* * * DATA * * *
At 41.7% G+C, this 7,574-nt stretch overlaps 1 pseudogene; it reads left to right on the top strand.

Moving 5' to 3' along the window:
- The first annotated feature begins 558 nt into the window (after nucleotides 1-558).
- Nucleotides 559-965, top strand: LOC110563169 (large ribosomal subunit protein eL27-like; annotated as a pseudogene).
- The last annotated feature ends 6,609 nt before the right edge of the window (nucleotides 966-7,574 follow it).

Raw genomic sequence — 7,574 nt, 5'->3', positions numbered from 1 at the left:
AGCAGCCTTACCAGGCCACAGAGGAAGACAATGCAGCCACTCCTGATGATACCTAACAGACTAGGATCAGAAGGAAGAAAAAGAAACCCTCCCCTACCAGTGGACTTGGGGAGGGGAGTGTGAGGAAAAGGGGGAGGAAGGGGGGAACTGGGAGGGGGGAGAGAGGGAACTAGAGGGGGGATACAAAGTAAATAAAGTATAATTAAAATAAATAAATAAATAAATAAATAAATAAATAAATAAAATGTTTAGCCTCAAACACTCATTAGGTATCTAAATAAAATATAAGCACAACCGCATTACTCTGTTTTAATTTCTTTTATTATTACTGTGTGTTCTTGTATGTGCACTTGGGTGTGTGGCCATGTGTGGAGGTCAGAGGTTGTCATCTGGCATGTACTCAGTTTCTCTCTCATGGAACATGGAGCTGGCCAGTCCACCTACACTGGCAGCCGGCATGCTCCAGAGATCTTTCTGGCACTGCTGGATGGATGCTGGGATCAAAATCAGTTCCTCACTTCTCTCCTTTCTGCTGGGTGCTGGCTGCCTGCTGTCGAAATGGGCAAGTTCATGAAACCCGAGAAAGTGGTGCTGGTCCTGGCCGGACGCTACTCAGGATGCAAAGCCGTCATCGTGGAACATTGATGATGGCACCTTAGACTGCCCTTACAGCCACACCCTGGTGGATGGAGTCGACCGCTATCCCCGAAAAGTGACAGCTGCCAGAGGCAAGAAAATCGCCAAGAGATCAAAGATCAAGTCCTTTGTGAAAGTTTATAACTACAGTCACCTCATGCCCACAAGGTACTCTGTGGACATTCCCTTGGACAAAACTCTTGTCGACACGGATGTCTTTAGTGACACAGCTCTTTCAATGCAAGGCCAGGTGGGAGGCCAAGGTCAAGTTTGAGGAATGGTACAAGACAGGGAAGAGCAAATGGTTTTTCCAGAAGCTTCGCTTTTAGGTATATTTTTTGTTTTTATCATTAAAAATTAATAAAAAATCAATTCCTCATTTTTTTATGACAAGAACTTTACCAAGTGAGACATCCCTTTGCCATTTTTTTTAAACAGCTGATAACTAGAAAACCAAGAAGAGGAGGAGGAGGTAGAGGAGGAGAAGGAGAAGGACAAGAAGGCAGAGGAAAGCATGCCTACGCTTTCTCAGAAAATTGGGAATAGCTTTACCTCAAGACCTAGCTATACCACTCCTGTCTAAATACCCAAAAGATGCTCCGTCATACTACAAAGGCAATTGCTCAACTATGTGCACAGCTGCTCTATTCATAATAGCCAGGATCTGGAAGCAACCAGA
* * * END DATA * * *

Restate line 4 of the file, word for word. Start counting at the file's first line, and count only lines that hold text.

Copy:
- Nucleotides 559-965, top strand: LOC110563169 (large ribosomal subunit protein eL27-like; annotated as a pseudogene).